During the admissions process, Stevens, as POA, signed all of the admissions documents on Price's behalf. The admission documents included a document styled, "Long Term Care Arbitration Agreement" (the Agreement). The Agreement provided for binding arbitration of "[a]ny and all claims or controversies arising out of or in any way relating to this Agreement…" (Emphasis in original). The Agreement explained that the parties agreed that they were "giving up and waiving their right to have any dispute decided in a court of law before a judge and/or jury." However, the resident was permitted to cancel the Agreement upon thirty days' notice, but any acts occurring prior to the cancellation date would still be subject to arbitration. In addition, the Agreement specified that any arbitration would be subject to the National Arbitration Forum's (NAF) Code of Procedure.

         On March 25, 2014, the McCracken District Court appointed Stevens as Price's guardian. Shortly thereafter, Stevens filed this action, claiming damages for personal injury, including violations of the long-term care resident's rights statute, KRS[2] 216.515, caused by negligent care to Price. Genesis filed a motion to compel arbitration under the terms of the Agreement. Stevens asserted two grounds against enforcement of the Agreement. First, Stevens argued that the POA did not authorize her to enter into an arbitration agreement. And second, Stevens argued that the Agreement was impossible to perform because it explicitly mandated arbitration by the NAF, but the NAF no longer conducts consumer arbitration.[3]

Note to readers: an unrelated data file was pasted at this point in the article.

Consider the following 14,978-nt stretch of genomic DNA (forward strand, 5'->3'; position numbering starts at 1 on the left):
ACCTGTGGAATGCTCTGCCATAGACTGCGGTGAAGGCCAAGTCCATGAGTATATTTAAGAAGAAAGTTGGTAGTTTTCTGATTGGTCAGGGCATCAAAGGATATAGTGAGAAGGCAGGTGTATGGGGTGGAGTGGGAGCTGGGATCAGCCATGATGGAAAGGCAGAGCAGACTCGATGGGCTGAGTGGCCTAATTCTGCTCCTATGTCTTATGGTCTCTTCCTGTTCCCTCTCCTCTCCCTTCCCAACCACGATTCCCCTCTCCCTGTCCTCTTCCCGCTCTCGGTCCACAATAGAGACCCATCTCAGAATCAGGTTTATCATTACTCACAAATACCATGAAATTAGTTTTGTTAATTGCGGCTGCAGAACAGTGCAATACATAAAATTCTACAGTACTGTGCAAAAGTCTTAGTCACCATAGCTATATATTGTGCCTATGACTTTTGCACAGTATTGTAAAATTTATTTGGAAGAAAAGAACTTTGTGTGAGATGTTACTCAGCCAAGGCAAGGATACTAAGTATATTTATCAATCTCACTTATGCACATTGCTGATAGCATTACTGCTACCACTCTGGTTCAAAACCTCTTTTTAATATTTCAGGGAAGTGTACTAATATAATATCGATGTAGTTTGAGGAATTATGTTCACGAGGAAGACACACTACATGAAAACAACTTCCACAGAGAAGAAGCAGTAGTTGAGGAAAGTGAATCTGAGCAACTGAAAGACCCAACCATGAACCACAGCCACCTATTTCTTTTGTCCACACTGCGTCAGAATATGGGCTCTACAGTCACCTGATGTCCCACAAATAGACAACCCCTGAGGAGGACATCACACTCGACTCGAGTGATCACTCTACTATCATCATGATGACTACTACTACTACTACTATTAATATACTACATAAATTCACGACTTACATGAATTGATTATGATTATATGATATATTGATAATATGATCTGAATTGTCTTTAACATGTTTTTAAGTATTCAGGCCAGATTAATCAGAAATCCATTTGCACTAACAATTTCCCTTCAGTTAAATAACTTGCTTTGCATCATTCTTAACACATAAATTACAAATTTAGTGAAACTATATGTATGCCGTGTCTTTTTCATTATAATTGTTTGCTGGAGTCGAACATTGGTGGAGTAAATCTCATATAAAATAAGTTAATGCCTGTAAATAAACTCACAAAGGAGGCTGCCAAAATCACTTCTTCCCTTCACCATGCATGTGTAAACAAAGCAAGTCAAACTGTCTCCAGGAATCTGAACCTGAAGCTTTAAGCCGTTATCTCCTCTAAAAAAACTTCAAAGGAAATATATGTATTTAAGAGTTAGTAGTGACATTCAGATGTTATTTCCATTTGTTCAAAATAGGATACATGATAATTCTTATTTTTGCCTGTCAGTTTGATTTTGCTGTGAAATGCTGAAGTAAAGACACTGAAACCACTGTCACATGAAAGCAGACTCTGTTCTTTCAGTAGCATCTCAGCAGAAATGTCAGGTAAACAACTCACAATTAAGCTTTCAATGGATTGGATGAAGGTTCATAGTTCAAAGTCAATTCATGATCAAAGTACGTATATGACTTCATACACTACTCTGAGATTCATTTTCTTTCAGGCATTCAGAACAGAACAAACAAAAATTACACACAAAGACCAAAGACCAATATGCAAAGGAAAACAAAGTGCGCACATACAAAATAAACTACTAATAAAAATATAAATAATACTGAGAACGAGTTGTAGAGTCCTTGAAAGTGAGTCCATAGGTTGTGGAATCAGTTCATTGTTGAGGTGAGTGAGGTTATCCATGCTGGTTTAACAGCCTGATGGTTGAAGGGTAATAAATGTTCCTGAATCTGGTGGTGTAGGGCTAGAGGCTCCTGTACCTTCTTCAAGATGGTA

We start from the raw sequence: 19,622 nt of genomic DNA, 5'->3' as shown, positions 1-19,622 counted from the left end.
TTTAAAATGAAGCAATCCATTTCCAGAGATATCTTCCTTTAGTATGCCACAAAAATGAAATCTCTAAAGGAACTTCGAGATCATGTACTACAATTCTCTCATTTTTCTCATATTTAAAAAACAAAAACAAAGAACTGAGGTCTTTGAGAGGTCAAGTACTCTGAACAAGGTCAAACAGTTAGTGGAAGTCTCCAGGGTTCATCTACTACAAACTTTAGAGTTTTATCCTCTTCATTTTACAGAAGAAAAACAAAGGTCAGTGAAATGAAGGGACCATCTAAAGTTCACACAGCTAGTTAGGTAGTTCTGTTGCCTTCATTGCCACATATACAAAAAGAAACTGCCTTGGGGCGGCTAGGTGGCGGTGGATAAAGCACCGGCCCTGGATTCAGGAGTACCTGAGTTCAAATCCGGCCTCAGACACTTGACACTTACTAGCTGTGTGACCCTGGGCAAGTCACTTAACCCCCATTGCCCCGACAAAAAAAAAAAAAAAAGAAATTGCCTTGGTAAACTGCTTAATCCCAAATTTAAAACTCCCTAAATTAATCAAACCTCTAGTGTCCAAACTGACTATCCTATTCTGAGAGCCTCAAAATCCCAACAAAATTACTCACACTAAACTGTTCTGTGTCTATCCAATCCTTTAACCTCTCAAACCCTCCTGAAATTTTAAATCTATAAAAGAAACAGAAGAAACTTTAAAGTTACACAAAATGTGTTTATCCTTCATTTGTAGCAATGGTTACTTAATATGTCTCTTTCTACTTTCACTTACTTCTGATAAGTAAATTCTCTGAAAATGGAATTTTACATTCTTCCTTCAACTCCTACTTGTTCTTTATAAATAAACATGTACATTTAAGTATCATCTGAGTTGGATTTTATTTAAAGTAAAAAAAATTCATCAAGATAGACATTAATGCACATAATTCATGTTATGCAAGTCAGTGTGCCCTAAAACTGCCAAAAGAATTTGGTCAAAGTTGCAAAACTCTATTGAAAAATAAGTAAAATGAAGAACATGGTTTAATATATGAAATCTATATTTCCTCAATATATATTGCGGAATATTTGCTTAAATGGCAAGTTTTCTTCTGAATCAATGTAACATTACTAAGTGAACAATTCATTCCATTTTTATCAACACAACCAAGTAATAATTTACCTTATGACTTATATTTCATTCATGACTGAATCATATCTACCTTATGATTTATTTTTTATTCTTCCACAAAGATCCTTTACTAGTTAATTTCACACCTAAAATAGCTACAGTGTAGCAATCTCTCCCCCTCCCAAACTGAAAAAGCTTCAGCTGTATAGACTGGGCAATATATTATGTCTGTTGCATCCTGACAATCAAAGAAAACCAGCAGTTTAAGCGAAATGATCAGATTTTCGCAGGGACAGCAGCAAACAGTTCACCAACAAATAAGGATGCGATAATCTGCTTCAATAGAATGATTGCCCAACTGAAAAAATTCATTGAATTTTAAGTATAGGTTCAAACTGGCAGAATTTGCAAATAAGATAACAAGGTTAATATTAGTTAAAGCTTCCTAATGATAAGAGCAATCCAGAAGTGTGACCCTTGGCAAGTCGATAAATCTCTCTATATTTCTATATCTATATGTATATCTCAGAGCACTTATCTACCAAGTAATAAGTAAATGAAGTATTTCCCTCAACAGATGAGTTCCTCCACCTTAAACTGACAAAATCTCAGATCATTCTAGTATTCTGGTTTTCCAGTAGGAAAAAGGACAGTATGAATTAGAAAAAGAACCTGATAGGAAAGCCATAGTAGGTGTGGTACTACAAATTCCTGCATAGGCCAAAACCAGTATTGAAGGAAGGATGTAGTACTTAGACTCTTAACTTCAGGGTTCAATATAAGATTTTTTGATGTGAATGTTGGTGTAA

Addressing only the latter issue, the trial court determined that the application of the NAF's Code of Procedure is an integral term of the Agreement. The court also noted that Genesis failed to submit any evidence showing that another arbitrator would be willing or able to use those rules. Given these circumstances, the trial court concluded that the Agreement is now impossible to perform, and is therefore unenforceable. Consequently, the trial court denied the motion to compel arbitration.

         Genesis now appeals from the trial court's order denying its motion to compel arbitration. Ordinarily, such orders are interlocutory and are not immediately appealable. However, an order denying a motion to compel arbitration is immediately appealable. KRS 417.220(1). See also Conseco Finance Servicing Corp. v. Wilder, 47 S.W.3d 335, 340 (Ky. App. 2001). The enforcement and effect of an arbitration agreement is governed by the Kentucky Uniform Arbitration Act (KUAA), KRS 417.045 et seq., and the Federal Arbitration Act, (FAA) 9 U.S.C.[4] §§ 1 et seq. "Both Acts evince a legislative policy favoring arbitration agreements, or at least shielding them from disfavor." Ping v. Beverly Enterprises, Inc., 376 S.W.3d 581, 588 (Ky. 2012).

         But under both Acts, a party seeking to compel arbitration has the initial burden of establishing the existence of a valid agreement to arbitrate. Id. at 589. That question is controlled by state law rules of contract formation. Id. at 590. The FAA does not preempt state law contract principles, including matters concerning the authority of an agent to enter into a contract and which parties may be bound by that contract. Arthur Andersen LLP v. Carlisle, 556 U.S. 624, 630-31, 129 S.Ct. 1896, ...


Buy This Entire Record For $7.95

Download the entire decision to receive the complete text, official citation,
docket number, dissents and concurrences, and footnotes for this case.

Learn more about what you receive with purchase of this case.